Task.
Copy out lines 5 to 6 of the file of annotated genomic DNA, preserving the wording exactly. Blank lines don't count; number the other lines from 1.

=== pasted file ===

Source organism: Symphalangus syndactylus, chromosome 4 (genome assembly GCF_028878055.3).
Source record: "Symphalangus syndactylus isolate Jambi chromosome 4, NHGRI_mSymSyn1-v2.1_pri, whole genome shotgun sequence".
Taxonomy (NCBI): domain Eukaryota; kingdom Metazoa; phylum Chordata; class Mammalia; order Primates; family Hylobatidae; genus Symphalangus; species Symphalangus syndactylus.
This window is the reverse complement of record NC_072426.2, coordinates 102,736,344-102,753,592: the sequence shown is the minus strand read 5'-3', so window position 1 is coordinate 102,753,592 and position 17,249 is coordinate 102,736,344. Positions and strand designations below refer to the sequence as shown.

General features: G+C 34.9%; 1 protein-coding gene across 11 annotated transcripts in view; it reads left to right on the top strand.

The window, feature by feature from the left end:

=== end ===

General features: G+C 34.9%; 1 protein-coding gene across 11 annotated transcripts in view; it reads left to right on the top strand.

The window, feature by feature from the left end: